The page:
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Burgess & Leigh (Maker)

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The firm of Burgess and Leigh was begun by two men who were born and lived in the North Staffordshire Potteries.  Frederick Rathbone Burgess came from a family of manufacturers, his father having been in a number of partnerships, including an unsuccessful venture with Ralph Taylor and a more successful partnership with William Gibson trading as Burgess & Gibson from about 1845 to 1854. The census of 1851 lists Richard Burgess as an ‘Earthenware Manufacturer in a Firm of 2 Employing 33 Men 15 Women 13 Boys and 9 Girls”   Frederick is listed as aged 19, and employed as a ‘Potter’, presumably he was training in his father’s potworks.  At the same time, 1851, William Leigh older by 12 years, was married and was working as a ‘Clerk at Earthenware & China Manufactory’.  Both men were living in Tunstall, the most northerly of the Potteries six towns.  In this environment it is inconceivable that they did not meet and know each other professionally, if not socially. 

When the Central Pottery factory became vacant in Burslem in 1862 Frederick Rathbone Burgess and William Leigh joined forces to take over the tenancy and in the process acquired the shapes and patterns of their predecessor Thomas Hulme. The factory produced a wide range of kitchen and tableware as well as sanitary and hospital ceramics. Transfer printing was employed with completely printed patterns and printed outline designs for enamellers.  In 1868 The company moved to the Hill Pottery in Burslem, Each partner was allowed to have one son enter the business and with the move, Edmund Leigh joined the company.  Burgess and Leigh thrived and a new factory was designed and built at nearby Middleport at the side of the Trent-Mersey canal.  They vacated the Hill Pottery and moved lock stock and barrel to Middleport in March of 1889. Burgess and Leigh (Burleigh), Middleport Pottery is still in business today making printed pottery in a traditional manner, the last Staffordshire factory to do so.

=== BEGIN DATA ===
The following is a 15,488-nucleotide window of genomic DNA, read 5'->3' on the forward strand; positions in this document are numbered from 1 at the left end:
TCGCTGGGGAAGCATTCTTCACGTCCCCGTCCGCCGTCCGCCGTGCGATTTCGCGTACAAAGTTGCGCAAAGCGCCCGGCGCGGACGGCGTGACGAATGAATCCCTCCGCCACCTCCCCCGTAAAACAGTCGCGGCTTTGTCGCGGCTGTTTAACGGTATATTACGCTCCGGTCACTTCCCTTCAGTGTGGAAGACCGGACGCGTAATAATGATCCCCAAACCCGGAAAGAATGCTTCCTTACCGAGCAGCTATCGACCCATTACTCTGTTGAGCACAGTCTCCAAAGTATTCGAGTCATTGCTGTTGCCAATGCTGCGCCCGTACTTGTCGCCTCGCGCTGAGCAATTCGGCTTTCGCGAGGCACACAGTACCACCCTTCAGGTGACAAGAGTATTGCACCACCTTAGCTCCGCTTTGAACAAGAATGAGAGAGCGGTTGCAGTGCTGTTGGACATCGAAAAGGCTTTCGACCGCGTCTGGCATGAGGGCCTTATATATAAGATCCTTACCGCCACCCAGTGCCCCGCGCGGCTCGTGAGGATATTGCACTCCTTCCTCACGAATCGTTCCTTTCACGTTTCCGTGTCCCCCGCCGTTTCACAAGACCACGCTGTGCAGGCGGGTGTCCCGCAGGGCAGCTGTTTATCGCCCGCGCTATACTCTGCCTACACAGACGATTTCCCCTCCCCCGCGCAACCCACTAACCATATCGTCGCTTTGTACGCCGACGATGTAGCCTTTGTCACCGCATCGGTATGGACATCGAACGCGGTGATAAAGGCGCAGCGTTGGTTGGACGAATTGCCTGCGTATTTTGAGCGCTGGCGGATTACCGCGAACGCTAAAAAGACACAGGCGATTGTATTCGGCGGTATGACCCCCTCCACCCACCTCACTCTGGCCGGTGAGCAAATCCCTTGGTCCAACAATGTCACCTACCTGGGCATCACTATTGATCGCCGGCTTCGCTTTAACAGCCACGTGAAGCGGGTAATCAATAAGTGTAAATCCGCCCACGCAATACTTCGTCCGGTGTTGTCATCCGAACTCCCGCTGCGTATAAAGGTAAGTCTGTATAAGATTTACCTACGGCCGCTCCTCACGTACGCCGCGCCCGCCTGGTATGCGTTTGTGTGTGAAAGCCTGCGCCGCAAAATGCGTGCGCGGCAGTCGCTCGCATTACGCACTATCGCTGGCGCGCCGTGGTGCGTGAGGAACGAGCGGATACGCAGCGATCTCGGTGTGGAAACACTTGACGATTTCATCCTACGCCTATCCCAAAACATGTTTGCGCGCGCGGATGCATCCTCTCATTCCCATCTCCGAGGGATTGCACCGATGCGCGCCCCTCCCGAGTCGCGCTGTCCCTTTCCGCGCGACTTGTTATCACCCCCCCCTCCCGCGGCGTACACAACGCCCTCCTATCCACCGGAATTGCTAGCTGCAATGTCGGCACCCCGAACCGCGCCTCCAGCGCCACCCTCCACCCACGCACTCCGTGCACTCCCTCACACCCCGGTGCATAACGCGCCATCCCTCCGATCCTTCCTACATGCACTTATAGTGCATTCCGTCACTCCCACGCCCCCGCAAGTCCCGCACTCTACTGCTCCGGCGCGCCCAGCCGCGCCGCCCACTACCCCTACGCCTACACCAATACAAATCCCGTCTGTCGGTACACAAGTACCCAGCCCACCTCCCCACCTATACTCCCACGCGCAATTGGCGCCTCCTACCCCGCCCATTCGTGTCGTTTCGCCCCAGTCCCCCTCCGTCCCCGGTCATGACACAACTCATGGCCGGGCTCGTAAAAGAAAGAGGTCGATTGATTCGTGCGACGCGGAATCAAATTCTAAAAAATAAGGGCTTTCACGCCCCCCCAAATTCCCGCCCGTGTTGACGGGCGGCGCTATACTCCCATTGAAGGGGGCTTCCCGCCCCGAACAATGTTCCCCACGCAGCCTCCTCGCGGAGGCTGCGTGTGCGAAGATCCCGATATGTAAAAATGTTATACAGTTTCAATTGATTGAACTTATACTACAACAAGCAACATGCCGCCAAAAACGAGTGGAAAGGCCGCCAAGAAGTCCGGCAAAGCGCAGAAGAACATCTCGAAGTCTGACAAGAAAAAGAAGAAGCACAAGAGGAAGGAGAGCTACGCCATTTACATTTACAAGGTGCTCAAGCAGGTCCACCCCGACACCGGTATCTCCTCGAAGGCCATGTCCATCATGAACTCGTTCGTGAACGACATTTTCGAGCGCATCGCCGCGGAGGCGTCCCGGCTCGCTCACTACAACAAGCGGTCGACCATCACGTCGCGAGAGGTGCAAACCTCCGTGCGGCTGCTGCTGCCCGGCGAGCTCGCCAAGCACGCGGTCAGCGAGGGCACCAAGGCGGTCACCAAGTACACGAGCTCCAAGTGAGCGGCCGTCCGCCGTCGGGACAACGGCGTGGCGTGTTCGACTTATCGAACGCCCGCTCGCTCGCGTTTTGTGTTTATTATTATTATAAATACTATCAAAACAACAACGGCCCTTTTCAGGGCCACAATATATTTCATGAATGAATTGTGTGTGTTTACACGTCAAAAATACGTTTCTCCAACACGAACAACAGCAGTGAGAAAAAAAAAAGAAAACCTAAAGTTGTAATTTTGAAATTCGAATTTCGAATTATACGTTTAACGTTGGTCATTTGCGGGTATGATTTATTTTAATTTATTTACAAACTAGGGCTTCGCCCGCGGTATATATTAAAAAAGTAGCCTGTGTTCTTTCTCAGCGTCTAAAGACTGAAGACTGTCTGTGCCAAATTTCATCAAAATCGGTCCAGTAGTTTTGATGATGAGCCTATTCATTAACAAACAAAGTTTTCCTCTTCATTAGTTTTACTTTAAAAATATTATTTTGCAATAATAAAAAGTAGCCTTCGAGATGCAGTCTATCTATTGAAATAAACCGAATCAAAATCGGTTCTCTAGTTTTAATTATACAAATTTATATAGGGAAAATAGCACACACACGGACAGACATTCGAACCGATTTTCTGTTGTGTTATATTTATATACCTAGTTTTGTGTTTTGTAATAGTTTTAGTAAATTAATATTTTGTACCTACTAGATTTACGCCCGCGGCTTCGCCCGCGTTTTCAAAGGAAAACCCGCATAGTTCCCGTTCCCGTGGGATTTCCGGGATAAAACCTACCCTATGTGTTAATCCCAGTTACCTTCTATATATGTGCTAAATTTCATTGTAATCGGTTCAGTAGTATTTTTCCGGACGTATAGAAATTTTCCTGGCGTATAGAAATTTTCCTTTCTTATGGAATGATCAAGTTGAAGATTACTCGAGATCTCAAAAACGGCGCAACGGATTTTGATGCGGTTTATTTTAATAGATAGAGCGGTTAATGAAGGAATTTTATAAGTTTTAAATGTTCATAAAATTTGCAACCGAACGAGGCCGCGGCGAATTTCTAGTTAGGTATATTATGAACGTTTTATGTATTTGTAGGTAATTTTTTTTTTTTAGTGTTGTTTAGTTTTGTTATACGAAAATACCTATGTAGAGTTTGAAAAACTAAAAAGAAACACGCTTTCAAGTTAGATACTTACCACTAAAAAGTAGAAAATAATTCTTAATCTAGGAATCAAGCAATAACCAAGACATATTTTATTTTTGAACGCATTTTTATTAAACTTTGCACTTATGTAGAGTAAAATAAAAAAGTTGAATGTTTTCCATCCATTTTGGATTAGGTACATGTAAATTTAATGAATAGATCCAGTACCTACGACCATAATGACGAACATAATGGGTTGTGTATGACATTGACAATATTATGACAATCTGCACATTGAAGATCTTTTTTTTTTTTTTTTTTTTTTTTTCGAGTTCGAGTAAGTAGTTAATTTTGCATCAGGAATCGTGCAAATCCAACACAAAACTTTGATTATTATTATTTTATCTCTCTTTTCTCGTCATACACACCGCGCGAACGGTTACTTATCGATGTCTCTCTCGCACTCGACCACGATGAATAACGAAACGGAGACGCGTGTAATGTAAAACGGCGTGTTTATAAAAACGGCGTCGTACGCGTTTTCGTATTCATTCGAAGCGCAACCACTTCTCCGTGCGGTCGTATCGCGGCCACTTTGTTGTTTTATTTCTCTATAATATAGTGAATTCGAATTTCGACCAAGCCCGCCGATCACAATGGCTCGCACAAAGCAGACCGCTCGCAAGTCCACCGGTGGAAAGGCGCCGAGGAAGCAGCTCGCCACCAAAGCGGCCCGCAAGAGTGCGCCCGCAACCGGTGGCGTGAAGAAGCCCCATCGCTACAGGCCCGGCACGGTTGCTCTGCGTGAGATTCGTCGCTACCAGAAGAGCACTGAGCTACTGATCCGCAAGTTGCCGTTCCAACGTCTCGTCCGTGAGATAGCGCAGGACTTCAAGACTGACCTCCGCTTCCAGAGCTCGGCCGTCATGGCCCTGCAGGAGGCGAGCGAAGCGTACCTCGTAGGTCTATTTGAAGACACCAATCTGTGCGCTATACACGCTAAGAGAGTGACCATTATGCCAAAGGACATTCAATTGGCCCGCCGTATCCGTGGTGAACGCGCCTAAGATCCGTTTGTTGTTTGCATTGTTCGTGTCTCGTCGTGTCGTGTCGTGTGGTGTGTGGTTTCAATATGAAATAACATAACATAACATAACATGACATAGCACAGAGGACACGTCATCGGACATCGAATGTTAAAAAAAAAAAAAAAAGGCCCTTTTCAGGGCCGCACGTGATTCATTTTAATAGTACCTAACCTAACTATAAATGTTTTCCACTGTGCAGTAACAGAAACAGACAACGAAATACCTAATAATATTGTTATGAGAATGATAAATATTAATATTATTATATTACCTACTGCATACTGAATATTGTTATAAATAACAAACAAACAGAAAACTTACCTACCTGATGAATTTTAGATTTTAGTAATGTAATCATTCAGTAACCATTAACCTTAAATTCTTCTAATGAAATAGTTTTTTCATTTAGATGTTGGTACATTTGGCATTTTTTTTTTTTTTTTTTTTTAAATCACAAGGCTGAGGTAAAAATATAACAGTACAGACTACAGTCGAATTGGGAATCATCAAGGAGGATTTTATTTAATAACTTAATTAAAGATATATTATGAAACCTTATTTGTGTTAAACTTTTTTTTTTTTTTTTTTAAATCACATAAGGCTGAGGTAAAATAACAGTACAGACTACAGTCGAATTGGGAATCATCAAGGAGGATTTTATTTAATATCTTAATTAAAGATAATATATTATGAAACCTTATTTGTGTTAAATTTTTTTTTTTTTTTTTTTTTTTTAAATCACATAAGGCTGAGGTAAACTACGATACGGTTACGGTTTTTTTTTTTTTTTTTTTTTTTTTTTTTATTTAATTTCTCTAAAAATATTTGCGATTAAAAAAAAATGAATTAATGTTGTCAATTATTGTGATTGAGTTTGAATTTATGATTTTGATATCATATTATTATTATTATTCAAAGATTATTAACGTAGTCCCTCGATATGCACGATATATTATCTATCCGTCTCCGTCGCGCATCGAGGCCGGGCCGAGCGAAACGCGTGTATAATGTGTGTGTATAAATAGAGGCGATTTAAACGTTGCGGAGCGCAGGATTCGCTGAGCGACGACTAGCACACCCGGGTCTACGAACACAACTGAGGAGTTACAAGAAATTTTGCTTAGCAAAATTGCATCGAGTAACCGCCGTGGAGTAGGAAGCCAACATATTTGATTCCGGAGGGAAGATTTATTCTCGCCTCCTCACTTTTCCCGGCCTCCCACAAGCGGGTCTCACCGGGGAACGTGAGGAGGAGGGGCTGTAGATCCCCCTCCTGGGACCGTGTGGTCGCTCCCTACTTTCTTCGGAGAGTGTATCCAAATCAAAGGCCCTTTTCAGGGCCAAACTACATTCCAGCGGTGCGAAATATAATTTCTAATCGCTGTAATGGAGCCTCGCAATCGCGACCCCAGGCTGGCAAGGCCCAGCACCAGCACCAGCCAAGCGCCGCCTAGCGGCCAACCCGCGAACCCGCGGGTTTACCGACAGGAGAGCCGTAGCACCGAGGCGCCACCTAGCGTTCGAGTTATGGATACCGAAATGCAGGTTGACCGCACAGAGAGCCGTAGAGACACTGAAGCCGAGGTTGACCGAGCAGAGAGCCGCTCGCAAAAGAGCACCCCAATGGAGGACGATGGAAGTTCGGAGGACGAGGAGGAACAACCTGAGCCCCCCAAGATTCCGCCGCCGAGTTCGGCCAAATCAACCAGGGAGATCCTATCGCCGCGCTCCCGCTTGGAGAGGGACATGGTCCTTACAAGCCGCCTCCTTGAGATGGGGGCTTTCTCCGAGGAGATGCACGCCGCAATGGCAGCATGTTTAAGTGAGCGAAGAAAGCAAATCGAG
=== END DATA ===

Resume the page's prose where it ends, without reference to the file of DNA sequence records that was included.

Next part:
For Burgess & Leigh wares in this online exhibit click here

Reference
McKeown, Julie. 2003. Burleigh: the story of a pottery : Burgess & Leigh 1851-1999, Burgess, Dorling & Leigh 1999-. Shepton Beauchamp, England: Richard Dennis.